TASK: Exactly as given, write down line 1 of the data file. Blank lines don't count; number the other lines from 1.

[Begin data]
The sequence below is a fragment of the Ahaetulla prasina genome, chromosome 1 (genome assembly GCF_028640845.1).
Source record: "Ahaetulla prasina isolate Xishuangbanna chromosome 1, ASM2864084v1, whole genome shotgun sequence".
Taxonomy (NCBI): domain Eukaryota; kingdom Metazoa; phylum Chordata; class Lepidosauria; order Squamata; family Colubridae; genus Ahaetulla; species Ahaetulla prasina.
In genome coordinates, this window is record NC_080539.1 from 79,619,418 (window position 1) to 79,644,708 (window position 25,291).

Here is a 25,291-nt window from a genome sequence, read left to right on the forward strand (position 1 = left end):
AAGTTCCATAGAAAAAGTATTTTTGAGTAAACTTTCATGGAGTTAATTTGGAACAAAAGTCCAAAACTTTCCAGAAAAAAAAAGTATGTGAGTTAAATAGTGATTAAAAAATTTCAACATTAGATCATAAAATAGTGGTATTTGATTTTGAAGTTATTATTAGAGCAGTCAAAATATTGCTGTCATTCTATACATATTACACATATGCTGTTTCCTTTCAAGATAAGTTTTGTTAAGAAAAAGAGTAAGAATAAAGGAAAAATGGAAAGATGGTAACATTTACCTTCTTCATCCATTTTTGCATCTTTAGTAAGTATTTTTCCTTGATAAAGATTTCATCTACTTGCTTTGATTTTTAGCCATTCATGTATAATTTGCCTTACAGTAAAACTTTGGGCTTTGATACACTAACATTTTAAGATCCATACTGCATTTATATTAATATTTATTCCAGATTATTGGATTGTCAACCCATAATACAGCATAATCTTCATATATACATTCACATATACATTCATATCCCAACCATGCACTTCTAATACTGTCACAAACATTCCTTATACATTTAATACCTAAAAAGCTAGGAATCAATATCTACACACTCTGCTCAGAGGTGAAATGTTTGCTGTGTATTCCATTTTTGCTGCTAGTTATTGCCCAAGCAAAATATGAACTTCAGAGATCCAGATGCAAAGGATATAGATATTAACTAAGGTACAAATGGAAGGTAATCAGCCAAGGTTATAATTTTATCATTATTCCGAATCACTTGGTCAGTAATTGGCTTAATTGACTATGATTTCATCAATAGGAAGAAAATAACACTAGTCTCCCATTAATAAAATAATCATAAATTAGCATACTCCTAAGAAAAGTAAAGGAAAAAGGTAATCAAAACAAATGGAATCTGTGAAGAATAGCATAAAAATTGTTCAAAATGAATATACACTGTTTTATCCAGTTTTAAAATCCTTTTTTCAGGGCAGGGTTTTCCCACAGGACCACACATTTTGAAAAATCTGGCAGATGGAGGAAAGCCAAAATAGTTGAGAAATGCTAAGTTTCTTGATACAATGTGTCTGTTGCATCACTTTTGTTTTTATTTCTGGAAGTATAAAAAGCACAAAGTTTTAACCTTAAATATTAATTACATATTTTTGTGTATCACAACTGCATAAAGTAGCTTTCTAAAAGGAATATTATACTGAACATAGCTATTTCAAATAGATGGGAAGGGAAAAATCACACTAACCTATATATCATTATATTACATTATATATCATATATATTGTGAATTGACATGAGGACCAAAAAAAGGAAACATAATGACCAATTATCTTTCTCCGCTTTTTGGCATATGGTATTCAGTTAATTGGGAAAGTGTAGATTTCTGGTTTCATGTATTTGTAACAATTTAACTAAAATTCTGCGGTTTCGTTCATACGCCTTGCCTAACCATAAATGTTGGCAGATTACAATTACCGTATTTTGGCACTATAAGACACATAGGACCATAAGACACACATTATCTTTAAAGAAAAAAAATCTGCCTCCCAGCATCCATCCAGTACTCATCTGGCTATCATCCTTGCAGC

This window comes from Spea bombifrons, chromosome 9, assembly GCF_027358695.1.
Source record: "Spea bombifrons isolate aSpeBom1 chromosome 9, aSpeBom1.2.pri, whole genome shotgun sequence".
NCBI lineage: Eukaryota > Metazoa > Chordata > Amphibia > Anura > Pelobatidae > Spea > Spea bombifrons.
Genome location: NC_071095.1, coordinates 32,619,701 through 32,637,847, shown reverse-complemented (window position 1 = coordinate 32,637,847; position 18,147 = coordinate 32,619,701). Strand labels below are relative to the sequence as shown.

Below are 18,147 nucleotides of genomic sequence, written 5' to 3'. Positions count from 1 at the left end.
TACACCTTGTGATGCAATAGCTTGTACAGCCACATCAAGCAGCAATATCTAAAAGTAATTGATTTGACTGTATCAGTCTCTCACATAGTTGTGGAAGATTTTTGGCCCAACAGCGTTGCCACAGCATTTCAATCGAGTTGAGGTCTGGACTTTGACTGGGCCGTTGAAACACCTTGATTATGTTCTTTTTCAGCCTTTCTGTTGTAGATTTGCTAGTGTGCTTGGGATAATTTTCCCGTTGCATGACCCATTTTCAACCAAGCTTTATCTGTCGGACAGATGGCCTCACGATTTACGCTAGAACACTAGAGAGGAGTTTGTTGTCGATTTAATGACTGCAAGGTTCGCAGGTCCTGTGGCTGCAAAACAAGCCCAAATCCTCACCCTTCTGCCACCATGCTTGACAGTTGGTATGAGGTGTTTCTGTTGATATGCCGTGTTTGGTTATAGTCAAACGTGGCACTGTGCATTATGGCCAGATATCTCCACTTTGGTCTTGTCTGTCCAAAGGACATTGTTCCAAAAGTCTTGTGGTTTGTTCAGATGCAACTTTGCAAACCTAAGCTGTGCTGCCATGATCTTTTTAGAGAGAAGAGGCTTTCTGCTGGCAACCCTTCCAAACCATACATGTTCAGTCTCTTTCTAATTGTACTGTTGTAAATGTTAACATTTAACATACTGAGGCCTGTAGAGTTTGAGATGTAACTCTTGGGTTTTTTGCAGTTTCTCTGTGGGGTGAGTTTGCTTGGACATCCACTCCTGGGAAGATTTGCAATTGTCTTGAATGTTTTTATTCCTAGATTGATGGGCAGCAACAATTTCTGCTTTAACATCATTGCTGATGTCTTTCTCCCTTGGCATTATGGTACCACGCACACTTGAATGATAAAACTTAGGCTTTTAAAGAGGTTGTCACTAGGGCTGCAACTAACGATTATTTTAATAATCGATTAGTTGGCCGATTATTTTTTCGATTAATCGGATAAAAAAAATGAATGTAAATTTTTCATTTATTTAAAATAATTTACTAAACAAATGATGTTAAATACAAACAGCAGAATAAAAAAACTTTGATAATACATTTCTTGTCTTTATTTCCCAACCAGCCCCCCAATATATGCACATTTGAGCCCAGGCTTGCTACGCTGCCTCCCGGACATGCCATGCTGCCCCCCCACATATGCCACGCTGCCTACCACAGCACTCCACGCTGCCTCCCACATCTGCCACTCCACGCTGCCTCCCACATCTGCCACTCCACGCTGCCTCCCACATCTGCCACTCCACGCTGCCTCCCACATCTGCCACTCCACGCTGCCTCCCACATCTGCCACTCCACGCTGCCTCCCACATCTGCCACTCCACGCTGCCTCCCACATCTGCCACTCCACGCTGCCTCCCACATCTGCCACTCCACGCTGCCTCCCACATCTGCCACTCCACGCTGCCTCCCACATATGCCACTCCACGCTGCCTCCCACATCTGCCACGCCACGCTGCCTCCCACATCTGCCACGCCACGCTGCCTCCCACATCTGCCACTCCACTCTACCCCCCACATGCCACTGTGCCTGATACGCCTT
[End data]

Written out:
The sequence below is a fragment of the Ahaetulla prasina genome, chromosome 1 (genome assembly GCF_028640845.1).